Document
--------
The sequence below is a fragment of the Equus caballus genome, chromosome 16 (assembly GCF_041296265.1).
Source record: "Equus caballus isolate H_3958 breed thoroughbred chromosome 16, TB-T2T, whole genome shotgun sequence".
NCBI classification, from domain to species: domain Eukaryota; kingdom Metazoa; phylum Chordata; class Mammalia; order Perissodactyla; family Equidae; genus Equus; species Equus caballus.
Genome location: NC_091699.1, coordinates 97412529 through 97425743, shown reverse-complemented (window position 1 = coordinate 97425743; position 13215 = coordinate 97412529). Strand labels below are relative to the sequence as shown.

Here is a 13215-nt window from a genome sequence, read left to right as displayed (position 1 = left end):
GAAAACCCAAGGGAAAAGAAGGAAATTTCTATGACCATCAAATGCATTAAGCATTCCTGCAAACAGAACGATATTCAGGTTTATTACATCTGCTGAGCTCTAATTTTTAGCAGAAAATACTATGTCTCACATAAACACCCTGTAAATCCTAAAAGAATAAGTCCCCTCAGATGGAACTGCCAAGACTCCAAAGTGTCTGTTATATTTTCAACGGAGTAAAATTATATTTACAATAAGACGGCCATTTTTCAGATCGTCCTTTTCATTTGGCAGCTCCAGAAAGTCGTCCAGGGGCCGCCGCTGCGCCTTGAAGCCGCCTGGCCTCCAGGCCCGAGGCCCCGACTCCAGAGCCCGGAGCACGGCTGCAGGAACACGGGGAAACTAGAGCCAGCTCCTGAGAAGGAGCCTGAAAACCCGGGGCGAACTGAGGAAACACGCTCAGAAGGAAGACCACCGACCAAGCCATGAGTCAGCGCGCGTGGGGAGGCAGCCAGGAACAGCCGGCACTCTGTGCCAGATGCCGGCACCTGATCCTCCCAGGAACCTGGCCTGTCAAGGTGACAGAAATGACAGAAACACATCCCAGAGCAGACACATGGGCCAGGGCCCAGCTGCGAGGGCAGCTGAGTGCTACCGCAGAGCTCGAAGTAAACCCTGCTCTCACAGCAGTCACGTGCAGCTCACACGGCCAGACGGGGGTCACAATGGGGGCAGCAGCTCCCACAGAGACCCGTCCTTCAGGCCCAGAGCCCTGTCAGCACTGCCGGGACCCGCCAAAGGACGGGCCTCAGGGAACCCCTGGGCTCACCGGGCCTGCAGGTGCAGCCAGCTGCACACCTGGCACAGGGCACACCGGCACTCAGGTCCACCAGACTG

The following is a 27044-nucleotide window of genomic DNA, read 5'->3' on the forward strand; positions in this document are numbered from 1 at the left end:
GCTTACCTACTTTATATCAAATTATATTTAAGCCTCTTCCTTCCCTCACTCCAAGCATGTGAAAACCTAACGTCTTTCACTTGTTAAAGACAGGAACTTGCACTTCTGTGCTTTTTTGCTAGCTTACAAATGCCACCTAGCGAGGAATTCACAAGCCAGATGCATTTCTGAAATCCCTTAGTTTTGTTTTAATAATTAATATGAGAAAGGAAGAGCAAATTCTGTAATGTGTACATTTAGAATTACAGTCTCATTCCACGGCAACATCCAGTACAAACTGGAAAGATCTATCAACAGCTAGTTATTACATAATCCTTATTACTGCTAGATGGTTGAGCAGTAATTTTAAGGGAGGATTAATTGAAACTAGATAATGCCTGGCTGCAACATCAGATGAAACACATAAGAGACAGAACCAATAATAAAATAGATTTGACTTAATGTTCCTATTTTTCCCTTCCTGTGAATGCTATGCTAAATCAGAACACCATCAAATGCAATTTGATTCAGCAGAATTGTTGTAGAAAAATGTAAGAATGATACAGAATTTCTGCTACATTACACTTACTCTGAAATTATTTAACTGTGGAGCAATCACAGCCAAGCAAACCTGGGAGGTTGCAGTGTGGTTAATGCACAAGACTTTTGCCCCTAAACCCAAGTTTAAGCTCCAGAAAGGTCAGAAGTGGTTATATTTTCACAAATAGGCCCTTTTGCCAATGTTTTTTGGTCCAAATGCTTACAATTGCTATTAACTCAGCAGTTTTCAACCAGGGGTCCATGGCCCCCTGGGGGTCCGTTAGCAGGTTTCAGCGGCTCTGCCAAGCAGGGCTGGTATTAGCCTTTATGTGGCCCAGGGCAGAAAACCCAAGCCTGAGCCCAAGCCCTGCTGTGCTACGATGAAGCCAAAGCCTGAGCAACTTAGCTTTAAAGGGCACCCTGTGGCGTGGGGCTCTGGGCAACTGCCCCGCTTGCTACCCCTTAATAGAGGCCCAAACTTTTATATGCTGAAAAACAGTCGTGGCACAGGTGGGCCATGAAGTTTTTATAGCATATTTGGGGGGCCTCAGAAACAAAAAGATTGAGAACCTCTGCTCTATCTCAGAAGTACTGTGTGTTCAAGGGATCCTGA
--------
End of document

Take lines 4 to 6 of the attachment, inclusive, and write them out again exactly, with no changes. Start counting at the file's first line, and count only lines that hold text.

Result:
Genome location: NC_091699.1, coordinates 97412529 through 97425743, shown reverse-complemented (window position 1 = coordinate 97425743; position 13215 = coordinate 97412529). Strand labels below are relative to the sequence as shown.

Here is a 13215-nt window from a genome sequence, read left to right as displayed (position 1 = left end):
GAAAACCCAAGGGAAAAGAAGGAAATTTCTATGACCATCAAATGCATTAAGCATTCCTGCAAACAGAACGATATTCAGGTTTATTACATCTGCTGAGCTCTAATTTTTAGCAGAAAATACTATGTCTCACATAAACACCCTGTAAATCCTAAAAGAATAAGTCCCCTCAGATGGAACTGCCAAGACTCCAAAGTGTCTGTTATATTTTCAACGGAGTAAAATTATATTTACAATAAGACGGCCATTTTTCAGATCGTCCTTTTCATTTGGCAGCTCCAGAAAGTCGTCCAGGGGCCGCCGCTGCGCCTTGAAGCCGCCTGGCCTCCAGGCCCGAGGCCCCGACTCCAGAGCCCGGAGCACGGCTGCAGGAACACGGGGAAACTAGAGCCAGCTCCTGAGAAGGAGCCTGAAAACCCGGGGCGAACTGAGGAAACACGCTCAGAAGGAAGACCACCGACCAAGCCATGAGTCAGCGCGCGTGGGGAGGCAGCCAGGAACAGCCGGCACTCTGTGCCAGATGCCGGCACCTGATCCTCCCAGGAACCTGGCCTGTCAAGGTGACAGAAATGACAGAAACACATCCCAGAGCAGACACATGGGCCAGGGCCCAGCTGCGAGGGCAGCTGAGTGCTACCGCAGAGCTCGAAGTAAACCCTGCTCTCACAGCAGTCACGTGCAGCTCACACGGCCAGACGGGGGTCACAATGGGGGCAGCAGCTCCCACAGAGACCCGTCCTTCAGGCCCAGAGCCCTGTCAGCACTGCCGGGACCCGCCAAAGGACGGGCCTCAGGGAACCCCTGGGCTCACCGGGCCTGCAGGTGCAGCCAGCTGCACACCTGGCACAGGGCACACCGGCACTCAGGTCCACCAGACTG